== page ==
Blake has always been frugal and efficient with his money, so he’s able to fund things in 2022. But there’s another reason why he can’t wait to get his car—piloted by veteran racer Phil Burkart—back in front of drag racing fans primarily on the East Coast: he hopes to attract sponsors.
“We want to show what we as a team and our car can do, as well as our Follow A Dream program, and hopefully attract the attention of a sponsor or two,” Blake said.
The 55-year-old Blake lost his sight in an industrial accident on May 22, 1997, when a forklift wheel and tire assembly exploded in front of him. He almost died, endured 11 hours of surgery, had to have much of his face rebuilt, but Blake, in his inimitable style of always seeing the good from bad, quips on occasion that he “only” was robbed of his sight.
Yet today, nearly a quarter-century after his life-changing mishap, Blake remains not only an inspiration but also a near-miraculous example of what a person can do even without their sight.
If you watch Blake—whose mother nicknamed him “Happy Harry” as a child because of his positive demeanor and sense of humor—around his race hauler or race car, you’d swear he could see. He moves with a flair and grace that has made countless individuals find it hard to believe that his glass eyes really are essentially placebos.
“He puts up the awning (from the trailer in the pits),” Blake’s first driver, Todd Veney said several years ago. “People come up and say, ‘Oh my God, get him down.’ I tell them, ‘Dude, he does it every race.’ It doesn’t make me uncomfortable. He’ll bump into something every once in a while because he can’t see it, but a lot of times you’d have to watch him for a while to figure out he can’t see.
“You set up the pit area the same. He doesn’t count his steps or measure things out. He just kinda knows where it is. He can grab a 7/16 wrench and a 3/8 wrench and he knows which is which. I’ve seen many times where people, if they haven’t been told beforehand that Jay’s blind, it takes them a while to figure out he’s blind. They’ll say, ‘He can’t see? What, are you shitting me, he’s blind? No way.’ That’s the ultimate compliment to him.”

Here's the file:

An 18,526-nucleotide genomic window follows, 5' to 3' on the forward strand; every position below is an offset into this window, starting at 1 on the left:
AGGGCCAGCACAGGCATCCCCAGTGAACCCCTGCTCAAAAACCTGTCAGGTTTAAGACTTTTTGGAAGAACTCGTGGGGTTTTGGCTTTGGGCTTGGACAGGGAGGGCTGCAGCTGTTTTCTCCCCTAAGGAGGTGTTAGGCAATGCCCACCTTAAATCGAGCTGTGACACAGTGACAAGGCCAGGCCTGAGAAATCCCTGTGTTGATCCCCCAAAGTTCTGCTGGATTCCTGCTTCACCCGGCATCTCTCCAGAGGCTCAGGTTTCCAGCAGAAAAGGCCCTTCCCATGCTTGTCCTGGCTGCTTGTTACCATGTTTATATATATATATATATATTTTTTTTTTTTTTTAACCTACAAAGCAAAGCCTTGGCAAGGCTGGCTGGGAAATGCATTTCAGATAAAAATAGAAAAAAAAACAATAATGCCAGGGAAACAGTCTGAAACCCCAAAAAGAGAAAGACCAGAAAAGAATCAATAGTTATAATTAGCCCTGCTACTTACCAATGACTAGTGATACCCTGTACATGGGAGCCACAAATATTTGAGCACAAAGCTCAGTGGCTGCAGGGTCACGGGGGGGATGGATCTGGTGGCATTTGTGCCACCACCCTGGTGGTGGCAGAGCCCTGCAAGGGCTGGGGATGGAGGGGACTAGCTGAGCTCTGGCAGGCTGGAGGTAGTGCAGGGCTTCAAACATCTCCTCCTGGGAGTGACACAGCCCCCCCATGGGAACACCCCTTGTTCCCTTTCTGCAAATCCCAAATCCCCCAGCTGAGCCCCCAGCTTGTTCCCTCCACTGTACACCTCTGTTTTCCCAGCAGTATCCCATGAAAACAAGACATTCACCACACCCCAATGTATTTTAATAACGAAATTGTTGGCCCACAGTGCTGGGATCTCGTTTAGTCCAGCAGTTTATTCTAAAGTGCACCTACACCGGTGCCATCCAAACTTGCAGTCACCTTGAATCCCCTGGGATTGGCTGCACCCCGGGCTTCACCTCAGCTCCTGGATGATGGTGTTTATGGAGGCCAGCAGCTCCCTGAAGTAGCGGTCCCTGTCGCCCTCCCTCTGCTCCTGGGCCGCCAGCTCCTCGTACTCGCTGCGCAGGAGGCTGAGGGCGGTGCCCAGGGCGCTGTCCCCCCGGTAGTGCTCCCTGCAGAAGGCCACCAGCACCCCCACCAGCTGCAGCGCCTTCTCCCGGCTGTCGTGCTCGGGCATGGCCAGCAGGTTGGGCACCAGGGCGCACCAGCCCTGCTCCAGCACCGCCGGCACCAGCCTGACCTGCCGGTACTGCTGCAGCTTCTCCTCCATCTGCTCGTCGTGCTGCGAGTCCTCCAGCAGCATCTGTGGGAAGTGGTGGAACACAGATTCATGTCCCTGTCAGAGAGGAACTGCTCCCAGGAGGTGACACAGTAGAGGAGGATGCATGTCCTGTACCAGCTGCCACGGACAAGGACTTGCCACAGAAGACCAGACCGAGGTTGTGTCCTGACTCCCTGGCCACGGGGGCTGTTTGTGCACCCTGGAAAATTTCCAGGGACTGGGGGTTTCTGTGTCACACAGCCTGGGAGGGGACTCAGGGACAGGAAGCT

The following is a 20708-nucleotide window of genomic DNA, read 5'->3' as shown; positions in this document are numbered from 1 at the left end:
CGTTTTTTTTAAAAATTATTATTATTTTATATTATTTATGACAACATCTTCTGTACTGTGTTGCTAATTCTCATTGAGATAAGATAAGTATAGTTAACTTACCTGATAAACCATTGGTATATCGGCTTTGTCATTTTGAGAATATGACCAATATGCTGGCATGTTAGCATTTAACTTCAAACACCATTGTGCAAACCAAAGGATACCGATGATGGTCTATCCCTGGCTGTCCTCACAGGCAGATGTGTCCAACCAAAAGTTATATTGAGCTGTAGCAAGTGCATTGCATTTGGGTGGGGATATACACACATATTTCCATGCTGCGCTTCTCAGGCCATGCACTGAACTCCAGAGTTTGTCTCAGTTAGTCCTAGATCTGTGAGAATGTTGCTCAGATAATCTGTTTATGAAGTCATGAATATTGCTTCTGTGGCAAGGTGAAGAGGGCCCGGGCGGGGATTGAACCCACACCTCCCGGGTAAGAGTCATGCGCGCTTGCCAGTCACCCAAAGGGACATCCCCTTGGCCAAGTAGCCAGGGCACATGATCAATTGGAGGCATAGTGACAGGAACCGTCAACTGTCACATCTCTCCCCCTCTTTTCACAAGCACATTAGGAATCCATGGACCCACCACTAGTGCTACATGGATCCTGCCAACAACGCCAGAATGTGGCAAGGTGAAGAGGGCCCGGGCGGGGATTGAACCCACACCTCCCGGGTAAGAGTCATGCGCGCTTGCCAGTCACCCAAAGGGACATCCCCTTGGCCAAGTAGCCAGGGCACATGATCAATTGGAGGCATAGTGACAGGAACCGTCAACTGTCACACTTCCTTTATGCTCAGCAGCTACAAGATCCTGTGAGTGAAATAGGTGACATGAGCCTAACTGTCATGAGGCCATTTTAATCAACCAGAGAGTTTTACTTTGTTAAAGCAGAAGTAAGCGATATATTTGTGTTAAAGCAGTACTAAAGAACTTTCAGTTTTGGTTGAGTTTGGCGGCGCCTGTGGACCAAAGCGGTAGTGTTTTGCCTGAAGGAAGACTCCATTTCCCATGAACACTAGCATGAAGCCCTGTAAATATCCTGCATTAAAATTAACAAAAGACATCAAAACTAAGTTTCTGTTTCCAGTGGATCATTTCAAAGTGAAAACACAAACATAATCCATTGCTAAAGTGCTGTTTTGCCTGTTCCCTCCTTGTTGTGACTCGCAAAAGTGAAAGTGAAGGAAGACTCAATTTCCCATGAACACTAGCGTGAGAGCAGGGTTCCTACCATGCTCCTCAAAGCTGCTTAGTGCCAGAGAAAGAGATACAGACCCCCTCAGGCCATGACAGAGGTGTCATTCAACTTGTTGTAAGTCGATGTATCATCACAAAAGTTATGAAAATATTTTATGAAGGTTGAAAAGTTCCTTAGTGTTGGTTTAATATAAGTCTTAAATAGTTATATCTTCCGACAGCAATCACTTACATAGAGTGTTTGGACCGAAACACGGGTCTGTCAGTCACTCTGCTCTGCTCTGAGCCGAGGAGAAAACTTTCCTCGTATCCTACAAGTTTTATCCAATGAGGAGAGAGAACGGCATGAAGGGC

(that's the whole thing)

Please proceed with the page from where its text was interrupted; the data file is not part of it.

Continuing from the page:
Blake can tear down and rebuild a 3,500 horsepower drag racing motor by himself, he can fix flat tires on his trailer that tows his race car across the country, and for fun, Blake rides ATVs, dirt bikes and go-karts, or goes knee-boarding (similar to water skiing).
Musician Stevie Wonder, who is also blind, once said, “Just because a man lacks the use of his eyes doesn’t mean he lacks vision.”
And yet, even after 21 years of total darkness, “He may not see with his eyes, but he has vision,” Jay’s older brother Jim Blake says of his sibling.
Even though he hasn’t seen a wrench or hammer or any other tool for nearly 25 years, Blake still knows how to use them today. He envisions how they looked back when he still had his sight, and utilizes that memory to do the tasks at hand.